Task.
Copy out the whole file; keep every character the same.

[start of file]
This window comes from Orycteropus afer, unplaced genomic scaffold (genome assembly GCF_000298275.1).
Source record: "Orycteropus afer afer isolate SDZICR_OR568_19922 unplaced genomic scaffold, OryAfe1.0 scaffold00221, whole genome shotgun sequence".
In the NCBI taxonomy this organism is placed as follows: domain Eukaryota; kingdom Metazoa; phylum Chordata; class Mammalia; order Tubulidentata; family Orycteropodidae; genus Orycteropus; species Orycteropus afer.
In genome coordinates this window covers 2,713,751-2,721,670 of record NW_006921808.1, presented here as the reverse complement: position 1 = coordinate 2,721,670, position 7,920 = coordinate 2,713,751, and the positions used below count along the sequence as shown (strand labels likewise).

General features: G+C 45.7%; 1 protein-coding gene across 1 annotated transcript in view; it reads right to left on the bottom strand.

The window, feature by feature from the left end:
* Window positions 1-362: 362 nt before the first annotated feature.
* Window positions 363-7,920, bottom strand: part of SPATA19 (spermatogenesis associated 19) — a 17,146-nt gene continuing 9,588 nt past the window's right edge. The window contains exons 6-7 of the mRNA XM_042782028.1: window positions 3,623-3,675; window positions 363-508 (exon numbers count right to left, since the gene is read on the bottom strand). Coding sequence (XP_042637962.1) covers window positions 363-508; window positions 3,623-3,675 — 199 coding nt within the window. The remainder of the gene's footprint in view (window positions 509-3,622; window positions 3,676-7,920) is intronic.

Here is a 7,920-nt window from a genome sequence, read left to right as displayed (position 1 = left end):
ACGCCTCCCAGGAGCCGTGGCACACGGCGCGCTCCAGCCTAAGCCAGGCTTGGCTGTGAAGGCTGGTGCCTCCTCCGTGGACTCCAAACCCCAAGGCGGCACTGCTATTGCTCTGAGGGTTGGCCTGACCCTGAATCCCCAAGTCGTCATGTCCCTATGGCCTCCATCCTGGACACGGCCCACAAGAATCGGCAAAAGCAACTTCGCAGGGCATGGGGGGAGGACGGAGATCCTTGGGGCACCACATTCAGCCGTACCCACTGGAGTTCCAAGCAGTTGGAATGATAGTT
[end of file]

This window comes from Orycteropus afer, unplaced genomic scaffold (genome assembly GCF_000298275.1).
Source record: "Orycteropus afer afer isolate SDZICR_OR568_19922 unplaced genomic scaffold, OryAfe1.0 scaffold00221, whole genome shotgun sequence".
In the NCBI taxonomy this organism is placed as follows: domain Eukaryota; kingdom Metazoa; phylum Chordata; class Mammalia; order Tubulidentata; family Orycteropodidae; genus Orycteropus; species Orycteropus afer.
In genome coordinates this window covers 2,713,751-2,721,670 of record NW_006921808.1, presented here as the reverse complement: position 1 = coordinate 2,721,670, position 7,920 = coordinate 2,713,751, and the positions used below count along the sequence as shown (strand labels likewise).

General features: G+C 45.7%; 1 protein-coding gene across 1 annotated transcript in view; it reads right to left on the bottom strand.

The window, feature by feature from the left end:
* Window positions 1-362: 362 nt before the first annotated feature.
* Window positions 363-7,920, bottom strand: part of SPATA19 (spermatogenesis associated 19) — a 17,146-nt gene continuing 9,588 nt past the window's right edge. The window contains exons 6-7 of the mRNA XM_042782028.1: window positions 3,623-3,675; window positions 363-508 (exon numbers count right to left, since the gene is read on the bottom strand). Coding sequence (XP_042637962.1) covers window positions 363-508; window positions 3,623-3,675 — 199 coding nt within the window. The remainder of the gene's footprint in view (window positions 509-3,622; window positions 3,676-7,920) is intronic.

Here is a 7,920-nt window from a genome sequence, read left to right as displayed (position 1 = left end):
ACGCCTCCCAGGAGCCGTGGCACACGGCGCGCTCCAGCCTAAGCCAGGCTTGGCTGTGAAGGCTGGTGCCTCCTCCGTGGACTCCAAACCCCAAGGCGGCACTGCTATTGCTCTGAGGGTTGGCCTGACCCTGAATCCCCAAGTCGTCATGTCCCTATGGCCTCCATCCTGGACACGGCCCACAAGAATCGGCAAAAGCAACTTCGCAGGGCATGGGGGGAGGACGGAGATCCTTGGGGCACCACATTCAGCCGTACCCACTGGAGTTCCAAGCAGTTGGAATGATAGTT